Docy Child

Preparing for a self-attestation of NIST CSF

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There is no certification by a third-party assessor, however, the preparation process is the same as when preparing for meeting any other compliance requirements.

The People

After you’ve made the decision to self-attest to NIST CSF, here’s something to keep in mind when drafting your self-attestation preparation strategy. You may want to create a taskforce of employees from the IT or security team, with support from team members familiar enough with your technical systems. Having an executive or manager own this process with the team will also be hugely beneficial.

The NIST CSF process requires commitment, and team members may need to take time away from their other tasks to focus on preparing for your self-attestation. You should account for a loss in productivity, and ensure you are staffed accordingly.

The Process

The process can be broken down into three major components:

Step 1: Understanding the NIST CSF Requirements

It is important for you to know what the NIST CSF requirements are and plan accordingly.  NIST CSF is not a one-size-fits-all, each organization can decide which functions, categories, and subcategories to comply with. NIST CSF functions, with their categories and subcategories, are:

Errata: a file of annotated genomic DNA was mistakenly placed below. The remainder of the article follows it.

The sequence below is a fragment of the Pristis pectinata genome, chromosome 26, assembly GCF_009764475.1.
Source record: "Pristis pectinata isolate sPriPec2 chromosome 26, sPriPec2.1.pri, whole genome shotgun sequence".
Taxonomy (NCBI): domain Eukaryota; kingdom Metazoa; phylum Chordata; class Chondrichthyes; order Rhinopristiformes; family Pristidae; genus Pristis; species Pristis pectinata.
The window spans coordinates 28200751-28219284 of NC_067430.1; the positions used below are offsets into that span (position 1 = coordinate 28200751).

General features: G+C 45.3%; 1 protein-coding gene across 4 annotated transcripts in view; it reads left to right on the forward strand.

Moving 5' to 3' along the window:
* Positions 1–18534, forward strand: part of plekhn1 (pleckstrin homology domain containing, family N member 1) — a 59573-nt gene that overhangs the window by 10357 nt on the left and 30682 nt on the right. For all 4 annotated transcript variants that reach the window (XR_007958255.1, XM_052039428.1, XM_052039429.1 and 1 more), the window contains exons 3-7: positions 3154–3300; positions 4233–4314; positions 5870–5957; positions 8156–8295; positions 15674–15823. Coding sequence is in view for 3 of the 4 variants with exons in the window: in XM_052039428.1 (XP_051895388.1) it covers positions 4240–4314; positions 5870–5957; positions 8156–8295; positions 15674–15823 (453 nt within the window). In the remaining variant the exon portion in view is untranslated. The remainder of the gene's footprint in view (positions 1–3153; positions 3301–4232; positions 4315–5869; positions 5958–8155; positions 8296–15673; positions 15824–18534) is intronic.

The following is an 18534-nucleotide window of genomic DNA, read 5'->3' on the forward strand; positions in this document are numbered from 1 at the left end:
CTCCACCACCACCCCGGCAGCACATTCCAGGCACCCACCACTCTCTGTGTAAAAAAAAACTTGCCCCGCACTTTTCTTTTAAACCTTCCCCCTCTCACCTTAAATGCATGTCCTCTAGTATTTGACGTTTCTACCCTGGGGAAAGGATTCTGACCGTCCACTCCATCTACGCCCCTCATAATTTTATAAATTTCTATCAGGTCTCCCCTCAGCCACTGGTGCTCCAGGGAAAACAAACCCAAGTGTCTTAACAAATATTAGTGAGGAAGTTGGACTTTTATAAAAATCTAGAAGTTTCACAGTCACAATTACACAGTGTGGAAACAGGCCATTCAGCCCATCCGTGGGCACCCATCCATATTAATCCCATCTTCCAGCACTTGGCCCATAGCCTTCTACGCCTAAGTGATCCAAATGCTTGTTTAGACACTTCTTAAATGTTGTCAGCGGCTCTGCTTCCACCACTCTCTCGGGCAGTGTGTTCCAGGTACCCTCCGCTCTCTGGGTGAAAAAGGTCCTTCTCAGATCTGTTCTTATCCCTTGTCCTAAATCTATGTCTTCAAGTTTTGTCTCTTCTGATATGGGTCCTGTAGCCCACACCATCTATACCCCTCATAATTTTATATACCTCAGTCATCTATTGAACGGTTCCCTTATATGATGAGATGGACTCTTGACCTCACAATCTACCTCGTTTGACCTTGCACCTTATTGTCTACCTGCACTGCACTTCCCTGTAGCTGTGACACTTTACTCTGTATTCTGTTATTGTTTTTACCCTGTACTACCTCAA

1. Identify: Develop the organizational understanding to manage cybersecurity risk to systems, assets, data, and capabilities.
    • Asset management (ID.AM)
    • Business environment (ID.BE)
    • Governance (ID.GV)
    • Risk assessment (ID.RA)
    • Risk management strategy (ID.RM)
    • Supply chain risk management (ID.SC)
  2. Protect: Ensure that critical infrastructure services remain available.
    • Identity management, authentication, and access control (PR.AC)
    • Awareness and training (PR.AT)
      Data security (PR.DS)
    • Information protection processes and procedures: (PR.IP)
    • Maintenance (PR.MA)
    • Protective technology (PR.PT)
  3. Detect: Develop and implement activities to identify cybersecurity events.
    • Anomalies and events (DE.AE)
    • Security continuous monitoring (DE.CM)
    • Detection process (DE.DP)
  4. Respond: Develop and implement responses to detected cybersecurity events.
    • Response planning (RS.RP)
    • Communications (RS.CO)
    • Analysis: (RS.AN)
    • Mitigation (RS.MI):
    • Improvements (RS.IM)
  5. Recover: Develop and implement the appropriate actions to take upon detecting a cybersecurity event.
    • Recovery planning (RC.RP)
    • Improvements (RC.IM)
    • Communications (RC.CO)

Step 2: Prepare Materials

In this next phase, you will create a list of controls and policies to adopt, gather required evidence artifacts, document all necessary procedures, and provide adequate training to your team. If you’re a TrustOps user, we’ve got your back. TrustOps helps you automate much of this process, and automatically maps your controls to the NIST CSF standard to make it easy for you to assess your systems, policies, and procedures. If you’re not a TrustOps user yet, call us… we’d love to have your back, too.

Step 3: Complete Internal Review and self-attest

You must first conduct a thorough internal review to ensure that you are meeting all requirements. The internal audit review you get when you work with us analyzes your gaps against your level of NIST CSF (as well as other compliance standards such as HIPAA), and could be used as your self-assessment.

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